One of the great strengths of the modern slit lamp is the way in which contrast can be improved by various maneuvers:
• Optical sectioning: as the beam is narrowed, the scattered light of adjacent tissue is removed and greater detail of the optical section is seen.
• Tangential illumination: when the light is brought in from the side, highlights and shadows become stronger, and the texture (i.e., elevations and depressions) is seen better.
• Pinpoint illumination: the cells and flare in the anterior chamber in a patient who has iritis are best seen using a narrow beam focused into the aqueous, so that the black pupil becomes the background. The combination of the narrow beam and the dark pupillary background eliminates any extraneous light, which would reduce contrast. The same principle holds when the examiner pushes the lower lid up to examine the tear meniscus. For example, the stagnant cell pattern of an obstructed tear duct is best seen using a narrow beam, with the dark iris in the background.
• Specular reflection: in this technique the angle of observation is set to equal the angle of illumination. In this way, the structure of the front surfaces of the cornea (i.e., ulcers, dry areas) and the rear surfaces (endothelial pattern) may be assessed.
• Proximal indirect illumination: in this technique a moderately wide beam is directed to the areas adjacent to the area
of interest. Against a dark background, the backscattered light from the lesion yields a higher contrast, which often allows the observer to see the borders of the lesion more precisely. For example, using this technique subtle corneal edema, with its minute pools of fluid, stands out more distinctly against a dark pupil.
• Sclerotic scatter: with the slit illuminator offset from its isocentric position, light is directed to the limbus. The light then follows the cornea as if it were a fiberoptic element and reaches the other side of the limbus. However, if a lesion or particles within the cornea exist, the backscattered light from the lesion or particles is seen clearly against the dark pupillary background.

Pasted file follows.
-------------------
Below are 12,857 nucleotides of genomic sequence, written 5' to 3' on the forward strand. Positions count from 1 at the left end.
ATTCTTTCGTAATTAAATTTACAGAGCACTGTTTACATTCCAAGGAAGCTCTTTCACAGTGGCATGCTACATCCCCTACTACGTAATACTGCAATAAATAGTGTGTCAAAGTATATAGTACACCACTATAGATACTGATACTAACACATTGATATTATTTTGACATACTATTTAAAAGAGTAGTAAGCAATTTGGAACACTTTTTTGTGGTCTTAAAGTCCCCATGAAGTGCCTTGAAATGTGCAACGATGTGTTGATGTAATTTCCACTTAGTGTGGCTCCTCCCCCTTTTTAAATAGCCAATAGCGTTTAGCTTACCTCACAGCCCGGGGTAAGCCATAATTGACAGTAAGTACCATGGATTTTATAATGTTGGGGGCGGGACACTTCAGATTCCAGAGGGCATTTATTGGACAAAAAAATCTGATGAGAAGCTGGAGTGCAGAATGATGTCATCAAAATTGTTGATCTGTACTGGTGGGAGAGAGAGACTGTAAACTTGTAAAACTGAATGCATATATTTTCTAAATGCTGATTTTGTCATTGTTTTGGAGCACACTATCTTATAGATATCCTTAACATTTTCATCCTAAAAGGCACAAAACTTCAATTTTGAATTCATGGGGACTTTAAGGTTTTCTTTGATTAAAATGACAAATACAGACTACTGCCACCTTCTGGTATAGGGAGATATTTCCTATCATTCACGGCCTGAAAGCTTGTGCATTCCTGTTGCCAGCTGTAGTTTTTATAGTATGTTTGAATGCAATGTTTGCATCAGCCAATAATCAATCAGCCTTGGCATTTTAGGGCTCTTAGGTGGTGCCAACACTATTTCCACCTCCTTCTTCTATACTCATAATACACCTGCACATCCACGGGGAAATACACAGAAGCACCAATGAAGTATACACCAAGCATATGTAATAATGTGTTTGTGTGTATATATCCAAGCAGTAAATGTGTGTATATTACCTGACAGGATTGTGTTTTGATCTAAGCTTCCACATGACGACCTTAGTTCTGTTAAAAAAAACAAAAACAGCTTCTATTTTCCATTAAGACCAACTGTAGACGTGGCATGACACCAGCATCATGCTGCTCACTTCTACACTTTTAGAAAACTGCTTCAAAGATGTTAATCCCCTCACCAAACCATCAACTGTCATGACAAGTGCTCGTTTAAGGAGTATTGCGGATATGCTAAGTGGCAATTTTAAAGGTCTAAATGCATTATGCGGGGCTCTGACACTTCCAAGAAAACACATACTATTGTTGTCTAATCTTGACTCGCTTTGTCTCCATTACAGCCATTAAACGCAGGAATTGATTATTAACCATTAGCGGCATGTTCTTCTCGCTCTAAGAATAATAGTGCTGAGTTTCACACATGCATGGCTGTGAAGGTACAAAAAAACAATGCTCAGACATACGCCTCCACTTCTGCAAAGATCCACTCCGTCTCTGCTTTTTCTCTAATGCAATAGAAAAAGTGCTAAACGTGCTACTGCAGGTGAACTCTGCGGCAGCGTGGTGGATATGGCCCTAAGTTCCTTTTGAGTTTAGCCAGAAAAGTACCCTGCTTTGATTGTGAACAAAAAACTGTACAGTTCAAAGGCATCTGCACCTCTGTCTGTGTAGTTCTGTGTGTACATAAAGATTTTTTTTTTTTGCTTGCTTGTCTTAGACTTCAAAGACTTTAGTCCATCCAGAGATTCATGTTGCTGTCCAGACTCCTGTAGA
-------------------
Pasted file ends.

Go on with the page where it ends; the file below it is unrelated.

• Retroillumination from the fundus: light sent through the pupil to the fundus is reflected and yields an orange background. Holes in the iris or subtle wrinkles in the cornea become silhouetted and much easier to see.
The observation system has many glass-to-air surfaces. Theoretically, 4% of the incident light may be lost at each surface by reflection, which results in a substantial light loss. If the elements are given antireflection coatings (as they are in all modern slit lamps), the total gain in brightness rises by 20% compared with that of an uncoated system.
Another feature of the slit lamp is that the observation system is really a microscope, but with a long working distance (i.e., about 3.9?in [10?cm]). Prisms take the divergent rays from the patient’s eye and force them to emerge as parallel pencils from each eyepiece. Thus, a stereoscopic appreciation of the patient’s eye is achieved without convergence of the observer’s visual axis. Most slit-lamp microscopes offer magnifications between ×5 and ×50, with ×10, ×16, and ×25 being the most popular. The issue of resolution ultimately becomes an issue of diffraction limit. The working distance of the slit lamp (for the ×10 objective) is at least 100 times longer than that of the laboratory microscope. Therefore, the cone of light that emanates from the patient’s eye and is captured by the slit-lamp objective is small relative to that of the microscope. This narrower cone yields a wider diffraction pattern. Because the ability to resolve two cells implies a distinct space visible between each cell, and because the image of each cell border has a diffraction fringe, tighter diffraction fringes allow the viewer to distinguish two separate cells that are closer together. Abbe, an optical physicist, was able to combine the factors of aperture size and working distance (i.e., the focal length for a microscope) into an index of resolution called the numerical aperture (NA). The NA not only includes aperture size and working distance, but also index of refraction of the media (i.e., oil, water, or air) and the wavelength of illuminating light. However, these latter factors are relatively constant for most systems.